With dynamic musical collaborations, colorful costumes and passionate performances, five student choreographers from Emory University’s Dance Department inspired both their dancers and the audience, as they drew us into worlds that were strange, yet beautiful.
Emory Dance Company’s (EDC) final showcase of the year titled “Sum of Its Parts” took place at 8 p.m. on April 28. The expansive room in the Donna and Marvin Schwartz Center for Performing Arts came alive with spectacular stage lighting, heavy black curtains and a packed house. According to George Staib, a senior lecturer of Emory’s Dance Department who coordinated this performance, the five choreographers — including College juniors Julio Medina and Lauren Kaplan, as well as College seniors Alice Chen, Hannah Frankel and Megan Sypher — are some of the most talented artists he has ever worked with for EDC.
“I think the work is thoughtful, it’s complete, it’s inventive and daring,” Staib said. Frankel’s piece, “With Syntax,” began the show with, as Staib described it, a kind of “warped happiness.” The lights faded as the dancers scrambled in the dark to their opening positions, and the audience’s voices ebbed to a whisper. As the lights brightened to illuminate seven dancers lined up in front of the back curtain, they started to make repetitive gestures with their hands and arms.
Clad in neon-colored costumes, the performers shrugged their shoulders and bounced on their heels. Frankel created fluid transitions for her dancers, and they effortlessly wove in and out of formations with a combination of gestural and staccato, though athletic, movements. Her repetitive phrasing created a cohesive piece, but “With Syntax” was never dull. In fact, the choreographer’s use of both movement and pause offered a visual treat.
Kaplan choreographed an equally gestural piece for the second performance called “Of A Crowd.”
Kaplan’s piece seemed to be inspired by several types of movement, as her dancers incorporated floor work — which often accompanies modern dance pieces — with classical ballet poses and articulate movements of the feet.
Unlike “With Syntax,” the transitions from formation to formation were less fluid. Sometimes it was hard to follow all of the movement on stage, as if Kaplan had tried to squeeze too many dancers — each group with a different movement sequence — on the stage at once. As a result, the piece was difficult to process.
However, as the initial sound of wind chimes transitioned into electronic music and the tempo picked up, the dancers employed more fast-paced hand movements. “Of A Crowd” afforded the audience a powerful ending as the dancers unclasped their cupped hands from behind their backs and let them fall to their sides.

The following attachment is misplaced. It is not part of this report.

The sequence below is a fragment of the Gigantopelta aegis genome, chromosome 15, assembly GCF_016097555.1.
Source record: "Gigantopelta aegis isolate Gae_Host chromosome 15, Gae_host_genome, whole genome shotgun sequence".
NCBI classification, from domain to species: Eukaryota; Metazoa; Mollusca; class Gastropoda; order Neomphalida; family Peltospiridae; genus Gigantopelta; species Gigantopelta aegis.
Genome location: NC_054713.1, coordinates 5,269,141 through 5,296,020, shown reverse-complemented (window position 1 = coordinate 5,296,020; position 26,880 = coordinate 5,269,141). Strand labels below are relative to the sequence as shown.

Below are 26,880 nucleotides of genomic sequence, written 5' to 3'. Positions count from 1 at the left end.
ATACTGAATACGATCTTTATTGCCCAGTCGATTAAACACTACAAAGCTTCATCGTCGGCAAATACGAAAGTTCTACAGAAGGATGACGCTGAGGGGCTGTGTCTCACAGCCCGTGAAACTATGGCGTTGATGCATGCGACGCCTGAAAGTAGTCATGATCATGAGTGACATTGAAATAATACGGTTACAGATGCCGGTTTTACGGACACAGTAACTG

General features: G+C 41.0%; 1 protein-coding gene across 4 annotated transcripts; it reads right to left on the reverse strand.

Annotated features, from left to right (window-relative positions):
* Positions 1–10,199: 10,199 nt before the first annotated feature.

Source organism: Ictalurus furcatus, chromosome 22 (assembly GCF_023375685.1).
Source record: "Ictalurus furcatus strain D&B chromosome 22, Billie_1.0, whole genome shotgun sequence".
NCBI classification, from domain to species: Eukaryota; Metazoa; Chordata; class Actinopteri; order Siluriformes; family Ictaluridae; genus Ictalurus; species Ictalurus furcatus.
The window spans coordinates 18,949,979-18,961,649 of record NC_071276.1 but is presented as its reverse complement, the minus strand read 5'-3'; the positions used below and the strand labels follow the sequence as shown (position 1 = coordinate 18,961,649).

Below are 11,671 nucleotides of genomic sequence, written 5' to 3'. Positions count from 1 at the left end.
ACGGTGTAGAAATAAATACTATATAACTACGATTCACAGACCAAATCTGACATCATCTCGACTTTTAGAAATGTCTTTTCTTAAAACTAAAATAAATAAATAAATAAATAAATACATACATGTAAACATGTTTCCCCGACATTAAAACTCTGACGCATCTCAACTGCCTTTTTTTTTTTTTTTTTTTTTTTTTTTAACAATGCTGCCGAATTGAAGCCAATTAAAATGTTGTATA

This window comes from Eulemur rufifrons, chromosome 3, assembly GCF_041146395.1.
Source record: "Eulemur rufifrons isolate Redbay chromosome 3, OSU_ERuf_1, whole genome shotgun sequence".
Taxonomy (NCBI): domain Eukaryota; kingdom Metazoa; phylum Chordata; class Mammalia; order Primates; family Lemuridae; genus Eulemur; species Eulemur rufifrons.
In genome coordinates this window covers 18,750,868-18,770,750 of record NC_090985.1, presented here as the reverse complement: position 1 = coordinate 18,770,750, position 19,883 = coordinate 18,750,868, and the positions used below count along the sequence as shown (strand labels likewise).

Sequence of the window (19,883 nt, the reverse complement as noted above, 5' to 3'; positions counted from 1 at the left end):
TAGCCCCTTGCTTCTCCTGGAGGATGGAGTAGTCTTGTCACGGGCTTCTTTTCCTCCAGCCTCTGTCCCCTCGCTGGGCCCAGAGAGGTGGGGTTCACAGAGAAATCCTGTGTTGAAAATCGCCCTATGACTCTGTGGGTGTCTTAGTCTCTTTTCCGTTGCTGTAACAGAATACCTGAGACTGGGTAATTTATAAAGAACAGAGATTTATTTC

When fog rolled onto the dark stage before Chen’s “Was That What Women Hummed At Luncheon Parties Before The War?” the audience members seemed to fidget with anticipation.
Frankel was on stage when the lights brightened. The sound of a heartbeat echoed, and the lone dancer began to swing her arms violently and slap her thighs. The music evolved into a simple four-beat rhythm that evoked the sound a rubber band makes when it is plucked. The juxtaposition of subtle balletic movements during poignant solos in the spotlight by College freshmen Aneyn O’Grady and Amirah Mahdi and violent gestures by Frankel exemplified the theme of Chen’s piece.
Originally inspired by the “Shooting Paintings” of Niki de Saint Phalle and Virginia Woolf’s A Room of One’s Own, Chen mingled ideas of feminism and artistic violence into her choreography, she said.
“The idea of violence, or something so horrible, could turn into art stuck with me.” Chen said. “The idea I had was finding beauty in negativity.”
The fourth EDC piece, “Hive,” by Sypher, combined seemingly spastic movements, flashing lights and intense facial expressions to create a piece that was, as Staib noted, “out there in a great way, but not weird just to be weird.”
Besides the dark makeup, teased hair and costumes consisting of tight bodices with shredded tutus, the most compelling aspect of Sypher’s collaboration was the intent behind it.
According to the EDC program, Sypher included a quote from Swiss psychiatrist Carl Jung to represent her theme.
“The meeting of two personalities is like the contact of two chemical substances,” Jung said. “If there is any reaction, both are transformed.”
The final piece, “Side B,” choreographed by Medina confused the audience at first. Several dancers grouped on the stage while the lights remained on. They chatted and laughed, wearing pedestrian clothing.
The confusion persisted until the dancers had wandered into a diagonal line; then, they paused and ran off stage. Medina’s piece was full of intricate hand movements and facial expressions. The phrasing was fast-paced and athletic. At times the dancers would pull at their legs as if they were broken and chatter their teeth.
The transitions in “Side B” were dynamic, but the audience members never got lost in the movement. Medina was careful to pair formations of dancers who moved rapidly, with repetitive jumps and articulate footwork, alongside other performers who held their positions quietly.
Perhaps Medina’s message was lost on some members of the crowd who had difficulty understanding the combination of playful costumes and hostile gestures. Though sometimes disturbing, often strange and always beautiful, EDC’s final production of the year left the crowd wanting more. Even though audience members may not have understood the intentions behind every movement, they really didn’t need too. In “Sum of Its Parts,” the passion each choreographer put into his or her piece was palpable. It was no longer a matter of understanding, but feeling.
— Contact Stephanie Minor.